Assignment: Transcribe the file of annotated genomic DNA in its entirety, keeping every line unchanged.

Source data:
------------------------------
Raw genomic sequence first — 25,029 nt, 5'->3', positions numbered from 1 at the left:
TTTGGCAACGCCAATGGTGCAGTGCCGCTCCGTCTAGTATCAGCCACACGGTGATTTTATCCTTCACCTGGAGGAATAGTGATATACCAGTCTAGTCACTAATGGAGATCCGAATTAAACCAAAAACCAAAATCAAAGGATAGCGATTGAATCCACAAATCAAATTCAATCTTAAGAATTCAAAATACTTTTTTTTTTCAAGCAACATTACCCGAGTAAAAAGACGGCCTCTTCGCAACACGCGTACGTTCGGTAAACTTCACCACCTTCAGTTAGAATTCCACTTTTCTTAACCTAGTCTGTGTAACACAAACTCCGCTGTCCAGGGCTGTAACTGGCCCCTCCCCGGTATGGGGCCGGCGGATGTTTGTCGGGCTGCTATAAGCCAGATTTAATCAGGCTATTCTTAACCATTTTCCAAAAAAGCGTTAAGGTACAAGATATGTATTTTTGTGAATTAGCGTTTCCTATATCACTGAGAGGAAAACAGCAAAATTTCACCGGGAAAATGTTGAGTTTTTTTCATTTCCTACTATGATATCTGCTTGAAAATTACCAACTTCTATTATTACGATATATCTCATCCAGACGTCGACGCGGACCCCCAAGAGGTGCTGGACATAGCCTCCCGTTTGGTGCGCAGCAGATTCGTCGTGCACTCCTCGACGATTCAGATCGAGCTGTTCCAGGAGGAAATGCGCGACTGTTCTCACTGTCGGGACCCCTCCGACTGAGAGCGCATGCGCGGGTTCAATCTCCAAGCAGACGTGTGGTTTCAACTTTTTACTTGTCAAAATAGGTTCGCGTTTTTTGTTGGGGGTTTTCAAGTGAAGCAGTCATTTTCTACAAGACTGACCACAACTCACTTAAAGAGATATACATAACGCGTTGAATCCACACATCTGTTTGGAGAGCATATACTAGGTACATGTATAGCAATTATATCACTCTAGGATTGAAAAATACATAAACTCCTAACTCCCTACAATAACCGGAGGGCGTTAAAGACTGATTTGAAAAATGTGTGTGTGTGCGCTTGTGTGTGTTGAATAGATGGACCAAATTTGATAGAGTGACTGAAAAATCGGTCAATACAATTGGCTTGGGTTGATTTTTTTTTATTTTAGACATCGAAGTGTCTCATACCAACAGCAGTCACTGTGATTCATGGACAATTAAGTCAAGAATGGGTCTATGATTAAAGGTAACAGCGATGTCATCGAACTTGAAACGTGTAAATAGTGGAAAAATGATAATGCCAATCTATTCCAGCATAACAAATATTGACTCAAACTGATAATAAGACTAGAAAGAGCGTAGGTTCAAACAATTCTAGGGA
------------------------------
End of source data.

Raw genomic sequence first — 25,029 nt, 5'->3', positions numbered from 1 at the left:
TTTGGCAACGCCAATGGTGCAGTGCCGCTCCGTCTAGTATCAGCCACACGGTGATTTTATCCTTCACCTGGAGGAATAGTGATATACCAGTCTAGTCACTAATGGAGATCCGAATTAAACCAAAAACCAAAATCAAAGGATAGCGATTGAATCCACAAATCAAATTCAATCTTAAGAATTCAAAATACTTTTTTTTTTCAAGCAACATTACCCGAGTAAAAAGACGGCCTCTTCGCAACACGCGTACGTTCGGTAAACTTCACCACCTTCAGTTAGAATTCCACTTTTCTTAACCTAGTCTGTGTAACACAAACTCCGCTGTCCAGGGCTGTAACTGGCCCCTCCCCGGTATGGGGCCGGCGGATGTTTGTCGGGCTGCTATAAGCCAGATTTAATCAGGCTATTCTTAACCATTTTCCAAAAAAGCGTTAAGGTACAAGATATGTATTTTTGTGAATTAGCGTTTCCTATATCACTGAGAGGAAAACAGCAAAATTTCACCGGGAAAATGTTGAGTTTTTTTCATTTCCTACTATGATATCTGCTTGAAAATTACCAACTTCTATTATTACGATATATCTCATCCAGACGTCGACGCGGACCCCCAAGAGGTGCTGGACATAGCCTCCCGTTTGGTGCGCAGCAGATTCGTCGTGCACTCCTCGACGATTCAGATCGAGCTGTTCCAGGAGGAAATGCGCGACTGTTCTCACTGTCGGGACCCCTCCGACTGAGAGCGCATGCGCGGGTTCAATCTCCAAGCAGACGTGTGGTTTCAACTTTTTACTTGTCAAAATAGGTTCGCGTTTTTTGTTGGGGGTTTTCAAGTGAAGCAGTCATTTTCTACAAGACTGACCACAACTCACTTAAAGAGATATACATAACGCGTTGAATCCACACATCTGTTTGGAGAGCATATACTAGGTACATGTATAGCAATTATATCACTCTAGGATTGAAAAATACATAAACTCCTAACTCCCTACAATAACCGGAGGGCGTTAAAGACTGATTTGAAAAATGTGTGTGTGTGCGCTTGTGTGTGTTGAATAGATGGACCAAATTTGATAGAGTGACTGAAAAATCGGTCAATACAATTGGCTTGGGTTGATTTTTTTTTATTTTAGACATCGAAGTGTCTCATACCAACAGCAGTCACTGTGATTCATGGACAATTAAGTCAAGAATGGGTCTATGATTAAAGGTAACAGCGATGTCATCGAACTTGAAACGTGTAAATAGTGGAAAAATGATAATGCCAATCTATTCCAGCATAACAAATATTGACTCAAACTGATAATAAGACTAGAAAGAGCGTAGGTTCAAACAATTCTAGGGA